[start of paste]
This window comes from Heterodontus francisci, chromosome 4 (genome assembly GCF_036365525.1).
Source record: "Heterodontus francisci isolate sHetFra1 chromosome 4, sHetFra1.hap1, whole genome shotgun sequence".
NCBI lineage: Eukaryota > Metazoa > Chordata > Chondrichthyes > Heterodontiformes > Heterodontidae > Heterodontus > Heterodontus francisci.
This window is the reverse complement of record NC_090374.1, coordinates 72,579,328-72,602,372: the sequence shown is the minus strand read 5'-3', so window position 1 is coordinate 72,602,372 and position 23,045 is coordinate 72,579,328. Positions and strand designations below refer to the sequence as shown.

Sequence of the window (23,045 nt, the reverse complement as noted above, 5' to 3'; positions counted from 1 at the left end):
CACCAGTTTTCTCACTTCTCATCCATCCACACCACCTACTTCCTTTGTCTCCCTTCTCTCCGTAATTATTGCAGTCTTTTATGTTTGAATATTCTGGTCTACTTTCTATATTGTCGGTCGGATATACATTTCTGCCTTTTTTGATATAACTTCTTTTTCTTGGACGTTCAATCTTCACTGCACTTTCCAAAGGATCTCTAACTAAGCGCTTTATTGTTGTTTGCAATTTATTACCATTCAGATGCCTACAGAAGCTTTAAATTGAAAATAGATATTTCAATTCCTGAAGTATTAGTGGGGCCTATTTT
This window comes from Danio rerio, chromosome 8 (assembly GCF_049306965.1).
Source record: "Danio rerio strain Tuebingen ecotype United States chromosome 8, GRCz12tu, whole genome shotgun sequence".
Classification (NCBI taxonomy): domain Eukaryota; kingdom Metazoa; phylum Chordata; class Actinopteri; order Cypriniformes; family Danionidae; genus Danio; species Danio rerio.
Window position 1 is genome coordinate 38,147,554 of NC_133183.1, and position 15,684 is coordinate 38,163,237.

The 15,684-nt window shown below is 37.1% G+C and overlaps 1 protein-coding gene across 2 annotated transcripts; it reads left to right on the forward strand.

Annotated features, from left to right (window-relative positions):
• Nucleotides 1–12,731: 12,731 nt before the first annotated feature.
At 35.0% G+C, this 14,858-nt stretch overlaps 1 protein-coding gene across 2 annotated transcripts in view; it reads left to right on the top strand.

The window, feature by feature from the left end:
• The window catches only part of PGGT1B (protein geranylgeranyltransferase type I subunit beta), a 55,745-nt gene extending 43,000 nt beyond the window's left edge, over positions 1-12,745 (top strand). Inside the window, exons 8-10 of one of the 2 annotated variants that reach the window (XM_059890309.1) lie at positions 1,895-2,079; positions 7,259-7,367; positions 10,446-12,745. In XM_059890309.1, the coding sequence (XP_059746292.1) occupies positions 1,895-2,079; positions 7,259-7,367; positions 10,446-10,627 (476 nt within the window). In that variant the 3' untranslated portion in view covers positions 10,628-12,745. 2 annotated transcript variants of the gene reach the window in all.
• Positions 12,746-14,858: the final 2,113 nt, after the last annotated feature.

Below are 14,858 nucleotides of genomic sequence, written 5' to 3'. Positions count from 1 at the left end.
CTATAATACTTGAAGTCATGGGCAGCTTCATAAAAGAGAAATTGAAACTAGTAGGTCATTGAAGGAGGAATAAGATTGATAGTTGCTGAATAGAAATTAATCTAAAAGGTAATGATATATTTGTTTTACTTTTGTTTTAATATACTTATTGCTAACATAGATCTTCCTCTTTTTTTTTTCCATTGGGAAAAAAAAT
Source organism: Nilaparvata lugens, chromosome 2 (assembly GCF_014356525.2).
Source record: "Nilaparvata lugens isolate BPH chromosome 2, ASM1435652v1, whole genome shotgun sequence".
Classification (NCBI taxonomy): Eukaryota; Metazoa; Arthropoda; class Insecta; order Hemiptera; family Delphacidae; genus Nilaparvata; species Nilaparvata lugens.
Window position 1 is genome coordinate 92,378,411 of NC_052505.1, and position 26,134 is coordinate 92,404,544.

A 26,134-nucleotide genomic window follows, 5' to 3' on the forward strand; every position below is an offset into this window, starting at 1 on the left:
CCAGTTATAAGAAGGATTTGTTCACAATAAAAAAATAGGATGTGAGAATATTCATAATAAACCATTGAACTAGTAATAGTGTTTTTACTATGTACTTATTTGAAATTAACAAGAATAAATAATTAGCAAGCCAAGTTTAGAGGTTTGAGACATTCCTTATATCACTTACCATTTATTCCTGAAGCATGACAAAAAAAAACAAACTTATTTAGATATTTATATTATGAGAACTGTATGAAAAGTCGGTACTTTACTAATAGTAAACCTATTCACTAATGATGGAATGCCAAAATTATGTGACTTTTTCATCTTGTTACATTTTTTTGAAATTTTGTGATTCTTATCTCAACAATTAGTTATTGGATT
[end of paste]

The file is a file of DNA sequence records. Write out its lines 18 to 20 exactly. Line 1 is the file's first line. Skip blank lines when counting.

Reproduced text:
Below are 14,858 nucleotides of genomic sequence, written 5' to 3'. Positions count from 1 at the left end.
CTATAATACTTGAAGTCATGGGCAGCTTCATAAAAGAGAAATTGAAACTAGTAGGTCATTGAAGGAGGAATAAGATTGATAGTTGCTGAATAGAAATTAATCTAAAAGGTAATGATATATTTGTTTTACTTTTGTTTTAATATACTTATTGCTAACATAGATCTTCCTCTTTTTTTTTTCCATTGGGAAAAAAAAT
Source organism: Nilaparvata lugens, chromosome 2 (assembly GCF_014356525.2).